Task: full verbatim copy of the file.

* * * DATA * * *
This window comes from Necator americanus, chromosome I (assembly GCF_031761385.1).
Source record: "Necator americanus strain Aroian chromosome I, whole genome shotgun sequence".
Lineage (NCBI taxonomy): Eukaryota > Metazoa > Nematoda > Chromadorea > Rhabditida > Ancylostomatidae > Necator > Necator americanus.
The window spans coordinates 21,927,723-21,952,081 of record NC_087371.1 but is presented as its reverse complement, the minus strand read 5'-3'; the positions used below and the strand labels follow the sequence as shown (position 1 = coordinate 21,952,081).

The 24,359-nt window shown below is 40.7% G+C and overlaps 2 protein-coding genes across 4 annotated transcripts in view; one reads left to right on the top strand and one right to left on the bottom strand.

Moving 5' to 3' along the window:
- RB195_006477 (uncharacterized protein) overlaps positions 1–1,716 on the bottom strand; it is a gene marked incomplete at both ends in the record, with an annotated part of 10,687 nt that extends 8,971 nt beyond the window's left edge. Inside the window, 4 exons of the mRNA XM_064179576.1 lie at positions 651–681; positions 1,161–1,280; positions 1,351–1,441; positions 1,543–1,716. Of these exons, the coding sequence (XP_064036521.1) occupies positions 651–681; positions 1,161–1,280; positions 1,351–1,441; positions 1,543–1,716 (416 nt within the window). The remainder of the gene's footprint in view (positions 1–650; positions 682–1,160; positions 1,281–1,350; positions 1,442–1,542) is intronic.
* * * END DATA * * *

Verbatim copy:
This window comes from Necator americanus, chromosome I (assembly GCF_031761385.1).
Source record: "Necator americanus strain Aroian chromosome I, whole genome shotgun sequence".
Lineage (NCBI taxonomy): Eukaryota > Metazoa > Nematoda > Chromadorea > Rhabditida > Ancylostomatidae > Necator > Necator americanus.
The window spans coordinates 21,927,723-21,952,081 of record NC_087371.1 but is presented as its reverse complement, the minus strand read 5'-3'; the positions used below and the strand labels follow the sequence as shown (position 1 = coordinate 21,952,081).

The 24,359-nt window shown below is 40.7% G+C and overlaps 2 protein-coding genes across 4 annotated transcripts in view; one reads left to right on the top strand and one right to left on the bottom strand.

Moving 5' to 3' along the window:
- RB195_006477 (uncharacterized protein) overlaps positions 1–1,716 on the bottom strand; it is a gene marked incomplete at both ends in the record, with an annotated part of 10,687 nt that extends 8,971 nt beyond the window's left edge. Inside the window, 4 exons of the mRNA XM_064179576.1 lie at positions 651–681; positions 1,161–1,280; positions 1,351–1,441; positions 1,543–1,716. Of these exons, the coding sequence (XP_064036521.1) occupies positions 651–681; positions 1,161–1,280; positions 1,351–1,441; positions 1,543–1,716 (416 nt within the window). The remainder of the gene's footprint in view (positions 1–650; positions 682–1,160; positions 1,281–1,350; positions 1,442–1,542) is intronic.